Mercury Levels in Biota and Sediments of Princess Royal Harbour, Albany, Western Australia: Interpretation and Management Implications
Keywords:Receiving water regime, seagrass, inorganic sediments, detritus, Hg standard. Hg discharge, fertilizer, superphosphate, coastal water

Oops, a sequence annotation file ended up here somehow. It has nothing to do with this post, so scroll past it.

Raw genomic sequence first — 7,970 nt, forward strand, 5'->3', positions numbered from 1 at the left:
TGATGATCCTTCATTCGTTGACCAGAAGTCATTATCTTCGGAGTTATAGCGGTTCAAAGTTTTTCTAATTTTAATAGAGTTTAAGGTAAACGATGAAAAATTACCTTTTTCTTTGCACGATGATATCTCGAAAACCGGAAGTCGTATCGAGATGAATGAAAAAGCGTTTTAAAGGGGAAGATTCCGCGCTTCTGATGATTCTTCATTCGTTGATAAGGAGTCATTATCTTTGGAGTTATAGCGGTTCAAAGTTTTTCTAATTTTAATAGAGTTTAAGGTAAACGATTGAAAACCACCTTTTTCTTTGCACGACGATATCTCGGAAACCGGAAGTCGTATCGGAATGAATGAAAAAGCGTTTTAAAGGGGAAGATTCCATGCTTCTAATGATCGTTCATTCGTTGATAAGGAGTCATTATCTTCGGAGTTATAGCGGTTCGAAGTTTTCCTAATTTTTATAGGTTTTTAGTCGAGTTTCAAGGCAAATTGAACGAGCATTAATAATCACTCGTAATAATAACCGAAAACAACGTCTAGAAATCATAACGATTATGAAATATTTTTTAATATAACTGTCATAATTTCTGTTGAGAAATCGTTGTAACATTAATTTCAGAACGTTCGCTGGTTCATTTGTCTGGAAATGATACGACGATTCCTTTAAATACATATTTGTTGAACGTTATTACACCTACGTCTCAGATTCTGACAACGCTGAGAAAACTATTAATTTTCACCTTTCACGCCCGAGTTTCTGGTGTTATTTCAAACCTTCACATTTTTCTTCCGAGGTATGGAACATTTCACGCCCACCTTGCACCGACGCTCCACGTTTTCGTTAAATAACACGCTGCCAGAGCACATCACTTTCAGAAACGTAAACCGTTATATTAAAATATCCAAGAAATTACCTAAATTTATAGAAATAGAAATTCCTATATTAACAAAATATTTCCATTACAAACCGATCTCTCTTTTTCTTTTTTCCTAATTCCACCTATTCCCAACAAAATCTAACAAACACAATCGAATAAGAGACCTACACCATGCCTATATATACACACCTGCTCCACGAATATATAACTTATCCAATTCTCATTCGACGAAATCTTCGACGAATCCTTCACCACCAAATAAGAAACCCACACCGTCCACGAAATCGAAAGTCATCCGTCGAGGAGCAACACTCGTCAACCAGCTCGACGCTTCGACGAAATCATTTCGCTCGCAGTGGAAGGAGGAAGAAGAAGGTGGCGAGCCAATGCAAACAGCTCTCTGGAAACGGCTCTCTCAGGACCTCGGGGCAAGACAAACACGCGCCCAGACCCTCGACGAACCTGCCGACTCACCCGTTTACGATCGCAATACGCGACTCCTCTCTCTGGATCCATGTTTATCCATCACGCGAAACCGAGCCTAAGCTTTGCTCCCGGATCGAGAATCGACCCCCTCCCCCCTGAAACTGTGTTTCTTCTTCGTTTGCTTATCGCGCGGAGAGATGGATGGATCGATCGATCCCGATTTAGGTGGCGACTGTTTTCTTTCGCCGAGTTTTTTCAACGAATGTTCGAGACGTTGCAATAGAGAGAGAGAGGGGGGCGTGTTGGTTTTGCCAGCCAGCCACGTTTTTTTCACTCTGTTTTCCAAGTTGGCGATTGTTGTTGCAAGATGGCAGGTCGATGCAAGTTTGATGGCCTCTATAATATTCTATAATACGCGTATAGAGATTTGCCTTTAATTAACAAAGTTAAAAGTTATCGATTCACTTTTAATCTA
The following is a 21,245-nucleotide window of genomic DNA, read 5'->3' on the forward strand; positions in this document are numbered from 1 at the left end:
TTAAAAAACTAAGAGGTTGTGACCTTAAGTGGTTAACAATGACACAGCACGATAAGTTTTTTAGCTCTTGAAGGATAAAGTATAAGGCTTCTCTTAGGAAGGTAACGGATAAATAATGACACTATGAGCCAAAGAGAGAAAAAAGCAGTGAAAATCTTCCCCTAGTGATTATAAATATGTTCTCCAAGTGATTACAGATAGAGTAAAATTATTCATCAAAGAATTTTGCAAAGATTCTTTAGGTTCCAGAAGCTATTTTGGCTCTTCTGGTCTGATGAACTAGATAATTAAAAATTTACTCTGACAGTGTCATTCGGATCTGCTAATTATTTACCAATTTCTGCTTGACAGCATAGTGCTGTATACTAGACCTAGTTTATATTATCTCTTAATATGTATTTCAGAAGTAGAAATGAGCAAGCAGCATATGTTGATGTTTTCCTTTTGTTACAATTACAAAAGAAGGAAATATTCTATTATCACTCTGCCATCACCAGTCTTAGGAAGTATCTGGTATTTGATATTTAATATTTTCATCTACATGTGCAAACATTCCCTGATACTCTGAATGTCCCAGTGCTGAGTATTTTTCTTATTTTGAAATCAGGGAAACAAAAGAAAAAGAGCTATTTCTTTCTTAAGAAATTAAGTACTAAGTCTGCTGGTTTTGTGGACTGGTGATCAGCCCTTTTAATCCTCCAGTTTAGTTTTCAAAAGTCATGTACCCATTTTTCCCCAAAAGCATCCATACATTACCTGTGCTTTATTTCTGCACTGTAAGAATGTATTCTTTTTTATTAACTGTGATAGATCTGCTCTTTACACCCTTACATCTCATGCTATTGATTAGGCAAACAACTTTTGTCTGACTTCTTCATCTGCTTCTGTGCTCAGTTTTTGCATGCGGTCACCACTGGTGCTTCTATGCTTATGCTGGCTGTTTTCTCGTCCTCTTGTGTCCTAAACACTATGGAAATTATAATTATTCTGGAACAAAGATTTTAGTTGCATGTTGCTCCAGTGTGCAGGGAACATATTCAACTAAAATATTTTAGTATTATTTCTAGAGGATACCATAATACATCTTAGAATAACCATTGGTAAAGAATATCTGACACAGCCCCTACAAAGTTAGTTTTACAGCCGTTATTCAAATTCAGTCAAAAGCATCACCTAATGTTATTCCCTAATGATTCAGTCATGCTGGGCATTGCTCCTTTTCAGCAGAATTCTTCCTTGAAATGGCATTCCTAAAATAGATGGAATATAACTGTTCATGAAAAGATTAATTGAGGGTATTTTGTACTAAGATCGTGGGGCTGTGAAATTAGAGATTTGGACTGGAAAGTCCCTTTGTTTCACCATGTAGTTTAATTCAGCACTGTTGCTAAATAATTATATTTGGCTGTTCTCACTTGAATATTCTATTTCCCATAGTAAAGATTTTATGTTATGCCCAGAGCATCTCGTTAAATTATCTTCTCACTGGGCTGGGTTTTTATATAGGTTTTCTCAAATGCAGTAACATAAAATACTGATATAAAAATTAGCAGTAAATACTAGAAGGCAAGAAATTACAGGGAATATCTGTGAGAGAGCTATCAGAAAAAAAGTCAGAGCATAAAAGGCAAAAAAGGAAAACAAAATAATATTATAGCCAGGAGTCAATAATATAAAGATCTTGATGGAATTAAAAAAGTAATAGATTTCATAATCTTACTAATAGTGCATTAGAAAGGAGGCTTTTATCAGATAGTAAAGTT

A minor Hg discharge (14.2 kgHgyr -1) over 30yr to Princess Royal Harbour resulted in Hg levels in the edible flesh offish to range 0.01 to 7.6 mg/kg-1 wet wt with high values occurring in carnivorous species. Hg levels in cockles (all soft tissues) ranged 2.2 to 50 mg/kg-1 wet wt. These values are moderately high and exceed the Australian health standard of 0.5 mgHgkg-1 wet wt for foodstuffs. (The contaminated part of the harbour has been closed to fishing). Levels in sediments are low by world-wide comparison, with a maximum value of 2.2 mg/kg-1 dry wt found in fine detritus-rich surface sediment in a seagrass meadow at a considerable distance from the outfalls. Those in quartz-rich (sand) sediments around the outfalls are very low, ranging 0.04-0.11 mg/kg-1 dry wt, indicating little affinity for Hg. Whilst flushing is good (14 days) and water velocities reach 0.5ms -1, lack of turbulence allows buildup of Hg-contaminated detritus in seagrass meadows, which act as a natural particulate trap in addition to adsorbing Hg. Hg accumulation up the food chain is probably due to contaminated seagrass/detritus acting as a fish nursery and food source for both fish and benthic organisms which they predicate. Results are discussed in terms of remedial action and natural value of the contaminated area, suitability of health standards and discharge management. Because export of contaminated particulates and detritus is low, the problem may remain for some time. Hg discharge to seagrass meadows and organic-rich sediments should not occur, regardless of flushing rates and water velocities. Given the high Hg levels in larger marine species around Australia, Hg discharge to coastal waters should be generally avoided.